It was earlier this month that a team of astronomers revealed the first discovery of a potential exo moon – nothing more than a satellite gravitating to a planet close to another star. But the most striking of this discovery is the scale of this possible planet-moon system. In this case, the “moon” appears to be the size of Neptune, while the planet it orbits is about 10 times the mass of Jupiter, about 3000 times the mass of Earth.
The system pushes the limits of how we normally classify objects into space and leaves us questioning the scale of things. What will be the largest possible size for a planet to have? Considering the full range of possibilities, is the Earth a large planet or will it be small?
There are different ways of answering this question if we think about the size of a planet in terms of mass, so there is a specific, though quite technical, response. The planets are defined as bodies that do not generate their own energy from nuclear fusion. That is, any planet with more than about 13 times the mass of Jupiter (4000 masses of Earth, roughly) generates enough heat and pressure in its nucleus to trigger limited fusion reactions of deuterium, a heavy isotope of hydrogen. There, the object is considered a brown dwarf instead of a planet.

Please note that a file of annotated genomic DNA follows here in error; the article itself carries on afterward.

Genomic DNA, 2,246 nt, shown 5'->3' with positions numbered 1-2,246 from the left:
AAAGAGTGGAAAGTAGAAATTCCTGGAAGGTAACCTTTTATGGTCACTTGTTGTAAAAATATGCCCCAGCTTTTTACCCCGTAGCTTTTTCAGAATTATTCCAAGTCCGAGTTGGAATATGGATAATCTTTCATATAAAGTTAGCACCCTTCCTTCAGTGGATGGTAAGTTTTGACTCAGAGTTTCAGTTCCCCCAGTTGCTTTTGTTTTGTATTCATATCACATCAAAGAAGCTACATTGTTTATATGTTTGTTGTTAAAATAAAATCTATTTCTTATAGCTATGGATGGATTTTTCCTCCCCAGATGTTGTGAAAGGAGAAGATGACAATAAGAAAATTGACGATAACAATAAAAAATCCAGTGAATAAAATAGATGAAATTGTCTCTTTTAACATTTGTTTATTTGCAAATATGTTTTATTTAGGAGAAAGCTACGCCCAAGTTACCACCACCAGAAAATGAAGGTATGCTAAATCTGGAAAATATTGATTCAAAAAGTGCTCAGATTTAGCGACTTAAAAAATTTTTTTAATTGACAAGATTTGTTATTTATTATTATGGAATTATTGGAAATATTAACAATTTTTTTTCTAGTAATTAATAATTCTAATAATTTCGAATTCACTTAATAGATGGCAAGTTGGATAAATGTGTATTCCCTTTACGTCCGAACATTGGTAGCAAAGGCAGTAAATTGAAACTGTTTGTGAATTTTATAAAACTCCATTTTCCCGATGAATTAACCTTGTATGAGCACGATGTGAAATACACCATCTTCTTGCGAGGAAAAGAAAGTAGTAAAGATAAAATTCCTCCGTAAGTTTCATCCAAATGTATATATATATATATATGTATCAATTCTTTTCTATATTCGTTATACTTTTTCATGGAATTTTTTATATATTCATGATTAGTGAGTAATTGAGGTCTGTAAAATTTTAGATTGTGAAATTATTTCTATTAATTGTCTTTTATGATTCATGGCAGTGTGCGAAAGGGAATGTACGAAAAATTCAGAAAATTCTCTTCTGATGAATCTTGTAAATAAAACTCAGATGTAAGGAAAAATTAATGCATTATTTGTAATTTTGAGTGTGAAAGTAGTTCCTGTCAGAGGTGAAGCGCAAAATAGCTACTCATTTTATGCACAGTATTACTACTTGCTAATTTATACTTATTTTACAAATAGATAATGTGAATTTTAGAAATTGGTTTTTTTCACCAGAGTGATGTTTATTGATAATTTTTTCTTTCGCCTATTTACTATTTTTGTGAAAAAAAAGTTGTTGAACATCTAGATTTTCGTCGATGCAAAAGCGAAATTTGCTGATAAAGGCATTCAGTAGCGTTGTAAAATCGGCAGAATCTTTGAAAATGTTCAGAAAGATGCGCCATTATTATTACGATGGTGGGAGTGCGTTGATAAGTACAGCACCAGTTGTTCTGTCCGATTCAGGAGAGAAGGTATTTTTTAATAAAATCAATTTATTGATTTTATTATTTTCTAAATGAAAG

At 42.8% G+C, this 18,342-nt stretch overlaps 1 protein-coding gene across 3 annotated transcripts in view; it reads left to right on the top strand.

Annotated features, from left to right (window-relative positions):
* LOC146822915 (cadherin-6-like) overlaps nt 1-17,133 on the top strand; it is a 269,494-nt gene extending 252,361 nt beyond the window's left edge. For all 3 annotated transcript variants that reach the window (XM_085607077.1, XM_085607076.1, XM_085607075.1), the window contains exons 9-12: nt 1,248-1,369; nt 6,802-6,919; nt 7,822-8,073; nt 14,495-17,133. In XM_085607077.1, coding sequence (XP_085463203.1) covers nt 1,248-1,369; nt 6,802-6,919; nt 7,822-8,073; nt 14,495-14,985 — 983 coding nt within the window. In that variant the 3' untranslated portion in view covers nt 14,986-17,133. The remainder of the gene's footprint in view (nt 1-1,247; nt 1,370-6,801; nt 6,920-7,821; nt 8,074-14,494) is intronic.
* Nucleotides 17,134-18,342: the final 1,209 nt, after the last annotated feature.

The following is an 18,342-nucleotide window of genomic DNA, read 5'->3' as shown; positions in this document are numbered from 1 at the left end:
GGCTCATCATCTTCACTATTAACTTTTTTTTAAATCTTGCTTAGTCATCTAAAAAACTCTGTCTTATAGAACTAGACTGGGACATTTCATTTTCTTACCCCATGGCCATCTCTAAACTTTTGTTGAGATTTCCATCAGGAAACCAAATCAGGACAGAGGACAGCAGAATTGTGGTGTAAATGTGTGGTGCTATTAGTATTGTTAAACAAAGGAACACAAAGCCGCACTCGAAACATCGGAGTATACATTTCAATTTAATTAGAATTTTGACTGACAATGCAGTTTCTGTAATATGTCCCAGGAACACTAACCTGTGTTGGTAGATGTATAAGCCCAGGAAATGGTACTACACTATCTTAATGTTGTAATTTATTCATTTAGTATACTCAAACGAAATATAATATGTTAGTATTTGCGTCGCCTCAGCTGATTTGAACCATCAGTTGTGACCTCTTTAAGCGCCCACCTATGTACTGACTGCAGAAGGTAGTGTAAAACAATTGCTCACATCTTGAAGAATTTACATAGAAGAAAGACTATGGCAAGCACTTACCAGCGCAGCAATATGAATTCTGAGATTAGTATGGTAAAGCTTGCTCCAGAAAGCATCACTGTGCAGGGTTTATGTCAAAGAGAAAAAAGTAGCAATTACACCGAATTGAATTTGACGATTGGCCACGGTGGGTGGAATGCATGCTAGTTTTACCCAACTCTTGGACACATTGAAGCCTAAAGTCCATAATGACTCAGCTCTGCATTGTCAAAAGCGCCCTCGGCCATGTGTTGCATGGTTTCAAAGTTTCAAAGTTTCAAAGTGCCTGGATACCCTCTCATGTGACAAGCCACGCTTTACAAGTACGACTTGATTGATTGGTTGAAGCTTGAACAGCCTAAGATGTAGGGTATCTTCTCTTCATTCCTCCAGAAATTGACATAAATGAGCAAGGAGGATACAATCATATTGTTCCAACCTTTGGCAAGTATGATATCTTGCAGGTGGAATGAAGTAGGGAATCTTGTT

The boundary of nuclear ignition between the planet and the brown dwarf is based on hidden internal processes, yet these processes are not at all obvious from the outside. The critical mass for fusion also depends on the combination of elements within the object. For a plausible range of compositions, the cut-off point may be 11 to 16 times the mass of Jupiter.
Being outside this gray area that makes it difficult to know if it is a brown planet or dwarf, everything becomes clearer. That is, anything below the lower limit of 11 masses of Jupiter (3500 Earth masses, more or less) is unquestionably planetary.
However, anything above this value is an object in space capable of even creating its own energy, which removes any standard astronomical definition of the planet.